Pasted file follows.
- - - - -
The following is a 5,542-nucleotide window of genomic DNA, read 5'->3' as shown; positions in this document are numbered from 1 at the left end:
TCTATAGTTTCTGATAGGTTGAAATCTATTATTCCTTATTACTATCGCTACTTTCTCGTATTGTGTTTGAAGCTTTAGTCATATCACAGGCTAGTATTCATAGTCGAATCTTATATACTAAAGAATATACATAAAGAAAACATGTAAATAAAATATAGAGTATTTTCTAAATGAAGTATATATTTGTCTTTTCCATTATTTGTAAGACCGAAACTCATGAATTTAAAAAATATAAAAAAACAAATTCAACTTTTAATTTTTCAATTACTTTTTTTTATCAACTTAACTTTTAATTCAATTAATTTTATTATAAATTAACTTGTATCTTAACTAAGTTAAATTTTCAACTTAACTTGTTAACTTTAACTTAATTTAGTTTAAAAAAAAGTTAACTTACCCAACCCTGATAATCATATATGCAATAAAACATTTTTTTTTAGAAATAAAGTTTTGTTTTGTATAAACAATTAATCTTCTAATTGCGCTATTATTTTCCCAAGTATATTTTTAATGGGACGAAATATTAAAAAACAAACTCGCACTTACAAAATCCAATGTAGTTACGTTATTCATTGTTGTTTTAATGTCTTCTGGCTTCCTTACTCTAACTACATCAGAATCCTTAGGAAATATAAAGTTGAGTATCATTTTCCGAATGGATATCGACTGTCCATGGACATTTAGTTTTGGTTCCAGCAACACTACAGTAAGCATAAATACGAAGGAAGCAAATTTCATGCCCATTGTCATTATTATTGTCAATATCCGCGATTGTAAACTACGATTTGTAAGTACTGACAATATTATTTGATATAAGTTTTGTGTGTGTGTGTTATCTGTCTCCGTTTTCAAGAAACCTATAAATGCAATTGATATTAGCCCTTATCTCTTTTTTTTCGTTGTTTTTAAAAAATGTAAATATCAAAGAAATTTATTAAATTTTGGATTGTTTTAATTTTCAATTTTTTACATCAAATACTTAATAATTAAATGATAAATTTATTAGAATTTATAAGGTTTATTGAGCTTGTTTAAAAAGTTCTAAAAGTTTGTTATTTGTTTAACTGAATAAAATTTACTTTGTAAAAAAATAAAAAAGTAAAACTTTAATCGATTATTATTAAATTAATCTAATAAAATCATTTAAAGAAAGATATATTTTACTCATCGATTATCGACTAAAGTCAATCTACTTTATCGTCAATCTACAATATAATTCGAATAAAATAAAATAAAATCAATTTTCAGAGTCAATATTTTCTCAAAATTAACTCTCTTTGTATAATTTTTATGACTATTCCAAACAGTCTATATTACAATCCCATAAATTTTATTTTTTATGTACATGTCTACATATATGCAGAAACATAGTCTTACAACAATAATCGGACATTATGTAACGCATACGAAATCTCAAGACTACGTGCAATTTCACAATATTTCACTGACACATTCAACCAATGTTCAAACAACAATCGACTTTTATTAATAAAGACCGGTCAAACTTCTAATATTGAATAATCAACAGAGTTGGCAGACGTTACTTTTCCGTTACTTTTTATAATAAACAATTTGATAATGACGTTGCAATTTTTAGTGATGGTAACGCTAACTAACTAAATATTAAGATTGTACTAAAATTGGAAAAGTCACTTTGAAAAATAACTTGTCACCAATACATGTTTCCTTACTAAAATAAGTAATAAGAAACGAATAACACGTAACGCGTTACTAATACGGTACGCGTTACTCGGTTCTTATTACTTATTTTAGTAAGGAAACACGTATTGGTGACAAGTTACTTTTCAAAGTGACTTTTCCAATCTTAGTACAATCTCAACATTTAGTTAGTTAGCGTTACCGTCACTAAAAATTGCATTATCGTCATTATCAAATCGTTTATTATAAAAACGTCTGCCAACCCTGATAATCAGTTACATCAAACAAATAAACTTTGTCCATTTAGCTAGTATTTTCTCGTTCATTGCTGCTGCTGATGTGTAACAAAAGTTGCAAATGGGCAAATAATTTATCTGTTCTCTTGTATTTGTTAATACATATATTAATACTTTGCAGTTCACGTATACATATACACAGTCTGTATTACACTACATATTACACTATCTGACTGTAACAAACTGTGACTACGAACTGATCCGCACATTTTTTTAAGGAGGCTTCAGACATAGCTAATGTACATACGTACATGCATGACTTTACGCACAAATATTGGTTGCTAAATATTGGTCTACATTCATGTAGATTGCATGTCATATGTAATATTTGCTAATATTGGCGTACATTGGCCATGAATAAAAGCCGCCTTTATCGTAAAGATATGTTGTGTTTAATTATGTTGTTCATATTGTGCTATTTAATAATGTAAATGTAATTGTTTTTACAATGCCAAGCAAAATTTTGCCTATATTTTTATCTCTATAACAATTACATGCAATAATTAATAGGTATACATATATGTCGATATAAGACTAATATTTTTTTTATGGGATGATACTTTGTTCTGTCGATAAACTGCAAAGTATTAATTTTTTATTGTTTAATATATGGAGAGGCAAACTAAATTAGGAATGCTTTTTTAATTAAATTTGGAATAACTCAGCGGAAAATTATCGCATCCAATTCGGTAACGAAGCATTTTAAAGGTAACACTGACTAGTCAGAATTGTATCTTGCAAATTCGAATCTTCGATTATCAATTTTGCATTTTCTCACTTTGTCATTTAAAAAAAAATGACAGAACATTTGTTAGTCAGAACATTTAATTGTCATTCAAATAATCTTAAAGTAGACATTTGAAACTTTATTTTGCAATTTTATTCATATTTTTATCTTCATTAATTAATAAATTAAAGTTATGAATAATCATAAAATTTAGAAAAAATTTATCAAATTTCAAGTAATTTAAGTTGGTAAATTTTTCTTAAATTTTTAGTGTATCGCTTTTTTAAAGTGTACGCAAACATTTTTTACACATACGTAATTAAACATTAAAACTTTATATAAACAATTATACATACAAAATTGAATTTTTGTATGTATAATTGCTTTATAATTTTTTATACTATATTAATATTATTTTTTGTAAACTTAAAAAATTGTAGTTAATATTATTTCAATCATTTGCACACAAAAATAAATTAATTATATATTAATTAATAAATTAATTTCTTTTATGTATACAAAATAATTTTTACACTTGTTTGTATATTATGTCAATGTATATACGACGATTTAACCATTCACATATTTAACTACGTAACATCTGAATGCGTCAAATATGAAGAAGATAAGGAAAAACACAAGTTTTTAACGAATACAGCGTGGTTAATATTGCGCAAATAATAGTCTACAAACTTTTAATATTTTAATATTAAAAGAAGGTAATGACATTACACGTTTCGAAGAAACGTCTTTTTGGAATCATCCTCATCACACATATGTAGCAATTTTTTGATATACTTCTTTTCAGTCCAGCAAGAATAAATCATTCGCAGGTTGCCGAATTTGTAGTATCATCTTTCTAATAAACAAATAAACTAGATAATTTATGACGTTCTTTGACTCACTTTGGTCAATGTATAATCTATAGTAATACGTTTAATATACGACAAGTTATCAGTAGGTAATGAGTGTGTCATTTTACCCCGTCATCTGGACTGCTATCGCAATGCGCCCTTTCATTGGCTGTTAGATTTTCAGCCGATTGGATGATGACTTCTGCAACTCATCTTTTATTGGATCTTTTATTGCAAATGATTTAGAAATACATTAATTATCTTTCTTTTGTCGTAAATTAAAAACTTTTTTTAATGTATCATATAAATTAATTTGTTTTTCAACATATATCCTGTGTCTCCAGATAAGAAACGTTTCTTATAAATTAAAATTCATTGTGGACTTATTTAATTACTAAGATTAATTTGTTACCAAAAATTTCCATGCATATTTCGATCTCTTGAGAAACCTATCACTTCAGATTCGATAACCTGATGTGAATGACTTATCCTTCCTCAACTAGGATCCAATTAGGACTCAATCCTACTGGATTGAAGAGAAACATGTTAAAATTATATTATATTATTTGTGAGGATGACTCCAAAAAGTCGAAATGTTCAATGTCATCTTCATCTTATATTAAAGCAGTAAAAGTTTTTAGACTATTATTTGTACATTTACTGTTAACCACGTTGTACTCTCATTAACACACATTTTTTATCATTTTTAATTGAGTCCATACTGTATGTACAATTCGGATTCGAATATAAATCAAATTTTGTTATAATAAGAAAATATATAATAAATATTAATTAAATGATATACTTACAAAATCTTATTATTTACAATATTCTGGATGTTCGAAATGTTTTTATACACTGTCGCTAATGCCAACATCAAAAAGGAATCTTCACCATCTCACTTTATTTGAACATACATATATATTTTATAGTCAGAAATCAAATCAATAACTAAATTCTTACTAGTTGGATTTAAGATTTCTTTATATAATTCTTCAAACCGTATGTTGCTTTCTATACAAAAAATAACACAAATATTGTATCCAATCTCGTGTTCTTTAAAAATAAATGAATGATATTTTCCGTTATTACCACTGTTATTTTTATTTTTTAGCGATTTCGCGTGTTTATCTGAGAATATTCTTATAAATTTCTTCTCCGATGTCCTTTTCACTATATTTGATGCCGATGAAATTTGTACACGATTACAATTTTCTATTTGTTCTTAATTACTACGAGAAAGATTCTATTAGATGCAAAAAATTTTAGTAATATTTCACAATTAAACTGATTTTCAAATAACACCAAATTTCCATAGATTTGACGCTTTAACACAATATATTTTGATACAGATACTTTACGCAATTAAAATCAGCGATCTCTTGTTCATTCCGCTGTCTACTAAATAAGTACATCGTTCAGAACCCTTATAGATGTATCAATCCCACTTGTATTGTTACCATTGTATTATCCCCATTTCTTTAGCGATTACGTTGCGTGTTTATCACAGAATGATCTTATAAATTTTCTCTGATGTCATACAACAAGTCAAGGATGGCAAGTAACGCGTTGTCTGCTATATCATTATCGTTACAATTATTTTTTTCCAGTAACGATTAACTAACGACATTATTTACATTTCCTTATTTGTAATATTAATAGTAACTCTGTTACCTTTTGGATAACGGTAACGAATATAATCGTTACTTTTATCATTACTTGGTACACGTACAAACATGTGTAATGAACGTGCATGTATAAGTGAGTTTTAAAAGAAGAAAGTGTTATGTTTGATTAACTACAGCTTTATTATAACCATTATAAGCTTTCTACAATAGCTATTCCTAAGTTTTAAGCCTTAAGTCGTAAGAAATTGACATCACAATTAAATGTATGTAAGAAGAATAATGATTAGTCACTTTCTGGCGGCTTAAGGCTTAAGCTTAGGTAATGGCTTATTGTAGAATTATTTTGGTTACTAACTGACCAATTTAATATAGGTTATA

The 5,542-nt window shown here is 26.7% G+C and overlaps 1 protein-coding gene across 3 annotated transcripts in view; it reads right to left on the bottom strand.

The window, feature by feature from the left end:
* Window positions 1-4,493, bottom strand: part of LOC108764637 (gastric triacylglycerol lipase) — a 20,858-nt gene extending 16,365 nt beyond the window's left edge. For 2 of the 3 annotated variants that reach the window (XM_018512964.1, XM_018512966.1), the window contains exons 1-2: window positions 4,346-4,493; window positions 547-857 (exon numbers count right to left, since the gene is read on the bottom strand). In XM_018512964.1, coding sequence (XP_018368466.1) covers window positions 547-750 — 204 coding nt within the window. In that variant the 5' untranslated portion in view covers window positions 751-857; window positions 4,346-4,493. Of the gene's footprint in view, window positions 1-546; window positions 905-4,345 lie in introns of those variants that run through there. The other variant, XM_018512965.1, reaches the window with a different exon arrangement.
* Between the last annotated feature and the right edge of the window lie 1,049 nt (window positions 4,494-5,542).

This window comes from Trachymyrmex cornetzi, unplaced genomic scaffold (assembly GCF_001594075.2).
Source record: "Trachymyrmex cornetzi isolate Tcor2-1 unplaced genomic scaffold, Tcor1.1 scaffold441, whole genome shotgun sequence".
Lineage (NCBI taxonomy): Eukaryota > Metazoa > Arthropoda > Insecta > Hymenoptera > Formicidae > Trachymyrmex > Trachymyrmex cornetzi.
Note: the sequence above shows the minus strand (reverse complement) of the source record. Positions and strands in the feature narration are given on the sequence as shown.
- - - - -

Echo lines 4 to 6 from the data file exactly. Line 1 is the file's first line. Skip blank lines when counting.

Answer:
The window, feature by feature from the left end:
* Window positions 1-4,493, bottom strand: part of LOC108764637 (gastric triacylglycerol lipase) — a 20,858-nt gene extending 16,365 nt beyond the window's left edge. For 2 of the 3 annotated variants that reach the window (XM_018512964.1, XM_018512966.1), the window contains exons 1-2: window positions 4,346-4,493; window positions 547-857 (exon numbers count right to left, since the gene is read on the bottom strand). In XM_018512964.1, coding sequence (XP_018368466.1) covers window positions 547-750 — 204 coding nt within the window. In that variant the 5' untranslated portion in view covers window positions 751-857; window positions 4,346-4,493. Of the gene's footprint in view, window positions 1-546; window positions 905-4,345 lie in introns of those variants that run through there. The other variant, XM_018512965.1, reaches the window with a different exon arrangement.
* Between the last annotated feature and the right edge of the window lie 1,049 nt (window positions 4,494-5,542).